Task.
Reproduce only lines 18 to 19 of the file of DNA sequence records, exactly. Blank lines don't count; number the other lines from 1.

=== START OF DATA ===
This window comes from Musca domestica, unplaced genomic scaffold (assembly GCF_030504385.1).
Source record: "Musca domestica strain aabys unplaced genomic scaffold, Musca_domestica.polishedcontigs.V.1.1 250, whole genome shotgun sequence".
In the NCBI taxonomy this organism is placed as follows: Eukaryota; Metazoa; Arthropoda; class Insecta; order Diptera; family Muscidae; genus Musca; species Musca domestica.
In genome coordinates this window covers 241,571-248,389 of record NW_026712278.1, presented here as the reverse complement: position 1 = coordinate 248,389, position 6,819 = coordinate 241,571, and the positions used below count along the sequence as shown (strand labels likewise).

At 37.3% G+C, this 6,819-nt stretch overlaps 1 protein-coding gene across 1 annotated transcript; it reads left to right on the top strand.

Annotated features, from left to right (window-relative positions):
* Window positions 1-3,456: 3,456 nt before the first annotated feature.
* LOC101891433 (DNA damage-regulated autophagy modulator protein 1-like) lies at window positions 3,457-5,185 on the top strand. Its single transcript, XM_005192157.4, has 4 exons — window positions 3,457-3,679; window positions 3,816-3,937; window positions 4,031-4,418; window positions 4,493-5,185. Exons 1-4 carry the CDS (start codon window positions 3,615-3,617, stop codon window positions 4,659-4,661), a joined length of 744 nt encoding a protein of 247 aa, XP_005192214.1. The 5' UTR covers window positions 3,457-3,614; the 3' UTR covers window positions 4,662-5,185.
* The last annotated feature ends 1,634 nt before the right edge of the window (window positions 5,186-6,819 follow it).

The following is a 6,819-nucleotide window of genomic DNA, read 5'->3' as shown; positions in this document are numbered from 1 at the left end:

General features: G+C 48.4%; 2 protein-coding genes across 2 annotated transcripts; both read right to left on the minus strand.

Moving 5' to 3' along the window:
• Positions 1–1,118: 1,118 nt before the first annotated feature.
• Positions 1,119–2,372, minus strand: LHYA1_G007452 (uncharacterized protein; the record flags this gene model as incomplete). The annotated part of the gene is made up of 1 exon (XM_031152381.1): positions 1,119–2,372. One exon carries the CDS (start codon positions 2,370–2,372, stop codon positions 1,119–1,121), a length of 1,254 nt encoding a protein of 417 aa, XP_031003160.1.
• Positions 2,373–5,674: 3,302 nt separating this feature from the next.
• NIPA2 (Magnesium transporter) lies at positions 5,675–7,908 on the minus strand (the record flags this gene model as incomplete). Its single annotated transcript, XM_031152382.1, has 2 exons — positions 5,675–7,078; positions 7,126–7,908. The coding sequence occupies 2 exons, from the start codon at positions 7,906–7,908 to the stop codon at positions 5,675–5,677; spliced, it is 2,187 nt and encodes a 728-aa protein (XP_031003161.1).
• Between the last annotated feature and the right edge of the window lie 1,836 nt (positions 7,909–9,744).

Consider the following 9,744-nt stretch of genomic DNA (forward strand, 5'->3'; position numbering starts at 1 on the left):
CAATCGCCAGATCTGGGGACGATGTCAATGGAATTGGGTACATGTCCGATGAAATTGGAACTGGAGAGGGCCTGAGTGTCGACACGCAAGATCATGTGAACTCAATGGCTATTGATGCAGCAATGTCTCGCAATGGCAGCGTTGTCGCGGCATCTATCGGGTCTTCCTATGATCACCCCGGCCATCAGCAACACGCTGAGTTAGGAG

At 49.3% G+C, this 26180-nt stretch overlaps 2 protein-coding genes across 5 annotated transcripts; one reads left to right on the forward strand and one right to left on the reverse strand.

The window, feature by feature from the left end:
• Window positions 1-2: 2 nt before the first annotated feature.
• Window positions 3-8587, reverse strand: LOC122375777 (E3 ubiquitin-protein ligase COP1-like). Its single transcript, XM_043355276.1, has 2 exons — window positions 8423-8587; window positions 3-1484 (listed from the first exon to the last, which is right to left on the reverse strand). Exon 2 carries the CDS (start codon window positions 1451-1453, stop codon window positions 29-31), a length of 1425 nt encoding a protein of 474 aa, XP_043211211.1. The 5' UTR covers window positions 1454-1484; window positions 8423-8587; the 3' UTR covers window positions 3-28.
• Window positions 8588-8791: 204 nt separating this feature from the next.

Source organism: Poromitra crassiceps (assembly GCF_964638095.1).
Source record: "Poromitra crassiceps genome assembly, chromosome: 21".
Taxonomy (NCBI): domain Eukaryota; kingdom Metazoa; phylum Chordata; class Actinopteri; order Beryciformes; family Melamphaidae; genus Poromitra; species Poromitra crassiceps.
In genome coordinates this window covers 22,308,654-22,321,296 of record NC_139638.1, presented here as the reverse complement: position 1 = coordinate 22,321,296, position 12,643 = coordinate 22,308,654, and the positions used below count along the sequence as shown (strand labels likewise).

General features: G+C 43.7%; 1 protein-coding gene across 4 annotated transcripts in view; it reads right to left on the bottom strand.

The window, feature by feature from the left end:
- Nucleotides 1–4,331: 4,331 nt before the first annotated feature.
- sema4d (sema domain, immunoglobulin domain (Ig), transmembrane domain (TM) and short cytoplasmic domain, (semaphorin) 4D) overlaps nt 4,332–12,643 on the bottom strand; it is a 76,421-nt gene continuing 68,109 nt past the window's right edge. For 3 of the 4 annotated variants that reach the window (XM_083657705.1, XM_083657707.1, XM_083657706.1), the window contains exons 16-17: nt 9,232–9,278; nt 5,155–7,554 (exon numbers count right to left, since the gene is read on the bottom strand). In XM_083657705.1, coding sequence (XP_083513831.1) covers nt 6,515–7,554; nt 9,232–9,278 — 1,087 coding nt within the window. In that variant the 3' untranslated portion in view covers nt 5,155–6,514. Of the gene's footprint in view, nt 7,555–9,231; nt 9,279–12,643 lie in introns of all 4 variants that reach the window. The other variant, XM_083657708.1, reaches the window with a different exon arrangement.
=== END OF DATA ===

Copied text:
Consider the following 9,744-nt stretch of genomic DNA (forward strand, 5'->3'; position numbering starts at 1 on the left):
CAATCGCCAGATCTGGGGACGATGTCAATGGAATTGGGTACATGTCCGATGAAATTGGAACTGGAGAGGGCCTGAGTGTCGACACGCAAGATCATGTGAACTCAATGGCTATTGATGCAGCAATGTCTCGCAATGGCAGCGTTGTCGCGGCATCTATCGGGTCTTCCTATGATCACCCCGGCCATCAGCAACACGCTGAGTTAGGAG